Quotes on Believe
All private goals are neurotic. The essential man comes to know, to feel, "I am not separate from the whole, and there is no need to seek and search for any destiny on my own. Things are happening, the world is moving--call it God...he is doing things. They are happening of their own accord. There is no need for me to make any struggle, any effort; there is no need for me to fight for anything. I can relax and be."
The essential man is not a doer. The accidental man is a doer. The accidental man is, of course, then in anxiety, tension, stress, anguish, continuously sitting on a volcano. It can erupt any moment, because he lives in a world of uncertainty and believes as if it is certain. This creates tension in his be-ing: he knows deep down that nothing is certain.
Zen says: Think of all the great words and great teachings as your deadly enemy. Avoid them, because you have to find your own source. You have not to be a follower, an imitator. You have to be an original individual; you have to find your innermost core on your own, with no guide, no guiding scriptures. It is a dark night, but with the intense fire of inquiry you are bound to come to the sunrise.
Everybody who has burned with intense inquiry has found the sunrise. Others only believe. Those who believe are not religious, they are simply avoiding the great adventure of religion by believing.
When you are lazy, it is a negative taste: you simply feel that you have no energy, you simply feel dull; you simply feel sleepy, you simply feel dead.
When you are in a state of non-doing then you are full of energy--it is a very positive taste. You have full energy, overflowing. You are radiant, bubbling, vibrating, You are not sleepy, you are perfectly aware. You are not dead--you are tremendously alive....
There is a possibility the mind can deceive you: it can rationalize laziness as non-doing. It can say, "I have become a Zen master," or, "I believe in Tao"--but you are not deceiving anybody else. You will be deceiving only yourself. So be alert.
The seed cannot know what is going to happen, the seed has never known the flower. And the seed cannot even believe that he has the potentiality to become a beautiful flower. Long is the journey, and it is always safer not to go on that journey because unknown is the path, nothing is guaranteed.
Nothing can be guaranteed. Thousand and one are the hazards of the journey, many are the pitfalls--and the seed is secure, hidden inside a hard core. But the seed tries, it makes an effort; it drops the hard shell which is its security, it starts moving.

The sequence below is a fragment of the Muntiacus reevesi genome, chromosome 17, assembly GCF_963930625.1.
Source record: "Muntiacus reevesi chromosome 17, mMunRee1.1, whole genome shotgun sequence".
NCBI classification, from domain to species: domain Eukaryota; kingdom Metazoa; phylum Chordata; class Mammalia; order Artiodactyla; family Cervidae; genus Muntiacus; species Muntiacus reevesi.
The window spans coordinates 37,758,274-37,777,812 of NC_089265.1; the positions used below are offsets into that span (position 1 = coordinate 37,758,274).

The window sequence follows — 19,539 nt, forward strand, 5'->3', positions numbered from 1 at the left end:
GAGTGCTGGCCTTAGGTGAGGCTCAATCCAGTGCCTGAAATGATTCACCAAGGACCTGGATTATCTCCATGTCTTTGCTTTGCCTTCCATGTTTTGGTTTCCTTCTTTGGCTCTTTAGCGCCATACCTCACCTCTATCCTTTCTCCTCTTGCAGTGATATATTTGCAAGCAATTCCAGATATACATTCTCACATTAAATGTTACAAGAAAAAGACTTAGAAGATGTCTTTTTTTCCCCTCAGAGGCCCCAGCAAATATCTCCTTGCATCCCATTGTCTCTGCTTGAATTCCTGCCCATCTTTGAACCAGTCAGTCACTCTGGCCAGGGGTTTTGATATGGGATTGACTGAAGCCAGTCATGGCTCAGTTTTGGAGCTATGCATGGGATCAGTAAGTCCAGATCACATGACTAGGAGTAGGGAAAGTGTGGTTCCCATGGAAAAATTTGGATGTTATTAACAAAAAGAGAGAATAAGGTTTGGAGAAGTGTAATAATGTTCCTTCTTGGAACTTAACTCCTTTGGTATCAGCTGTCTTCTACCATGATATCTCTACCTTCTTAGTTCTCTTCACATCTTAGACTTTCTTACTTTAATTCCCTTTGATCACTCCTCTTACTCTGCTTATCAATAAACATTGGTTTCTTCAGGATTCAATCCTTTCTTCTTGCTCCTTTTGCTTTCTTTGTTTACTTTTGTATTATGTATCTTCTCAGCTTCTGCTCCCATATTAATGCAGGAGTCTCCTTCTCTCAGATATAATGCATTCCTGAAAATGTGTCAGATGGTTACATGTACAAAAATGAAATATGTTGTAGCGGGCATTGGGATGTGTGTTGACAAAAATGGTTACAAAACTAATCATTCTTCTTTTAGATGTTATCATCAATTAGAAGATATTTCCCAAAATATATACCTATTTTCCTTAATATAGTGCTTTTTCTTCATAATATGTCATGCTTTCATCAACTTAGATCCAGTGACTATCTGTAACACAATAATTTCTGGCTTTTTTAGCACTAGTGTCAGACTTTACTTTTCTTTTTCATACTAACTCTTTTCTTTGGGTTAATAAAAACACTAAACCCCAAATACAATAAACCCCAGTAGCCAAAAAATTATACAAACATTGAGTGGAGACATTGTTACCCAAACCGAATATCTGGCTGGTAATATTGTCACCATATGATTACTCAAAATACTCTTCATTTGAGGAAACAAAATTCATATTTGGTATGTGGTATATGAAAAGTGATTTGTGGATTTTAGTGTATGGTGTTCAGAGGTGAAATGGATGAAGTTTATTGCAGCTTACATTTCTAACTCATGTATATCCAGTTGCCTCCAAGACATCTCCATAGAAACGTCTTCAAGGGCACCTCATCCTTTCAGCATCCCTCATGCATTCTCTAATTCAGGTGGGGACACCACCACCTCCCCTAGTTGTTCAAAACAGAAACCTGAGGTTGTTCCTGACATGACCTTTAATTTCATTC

Immediately the fight starts: the struggle with the soil, with the stones, with the rocks. And the seed was very hard and the sprout will be very, very soft and dangers will be many. There was no danger for the seed, the seed could have survived for millennia, but for the sprout many are the dangers. But the sprout starts towards the unknown, towards the sun, towards the source of light, not knowing where, not knowing why.
Great is the cross to be carried, but a dream possesses the seed and the seed moves. The same is the path for man. It is arduous. Much courage will be needed.
A master in Zen is not simply a teacher. In all the religions there are only teachers. They teach you about subjects which you don't know, and they ask you to believe, because there is no way to bring those experiences into objective reality. Neither has the teacher known them--he has believed them; he transfers his belief to somebody else.
Zen is not a believer's world. It is not for the faithful ones; it is for those daring souls who can drop all belief, unbelief, doubt, reason, mind, and simply enter into their pure existence without boundaries. But it brings a tremendous transformation. Hence, let me say that while others are involved in philosophies, Zen is involved in metamorphosis, in a transformation. It is authentic alchemy: it changes you from base metal into gold.
But its language has to be understood, not with your reasoning and intellectual mind but with your loving heart. Or even just listening, not bothering whether it is true or not. And a moment comes suddenly that you see it, which has been eluding you your whole life. Suddenly, what Gautam Buddha called 'eighty-four thousand doors' open.
This is the only distinction between the dream and the real: reality allows you to doubt, and the dream does not allow you to doubt....
To me, the capacity to doubt is one of the greatest blessings to humanity. The religions have been enemies because they have been cutting the very roots of doubt, and there is a reason why they have been doing that: because they want people to believe in certain illusions that they have been preaching....
Why have the people like Gautam Buddha been so insistent that the whole existence--except your witnessing self, except your awareness--is just ephemeral, made of the same stuff as dreams are made of. They are not saying that these trees are not there. They are not saying that these pillars are not there.
Don't misunderstand because of the word "illusion".... It has been translated as illusion, but illusion is not the right word. Illusion does not exist. Reality exists. Maya is just in between--it almost exists.
As far as day-to-day activities are concerned, it can be taken as reality. Only in the ultimate sense, from the peak of your illumination, it becomes unreal, illusory.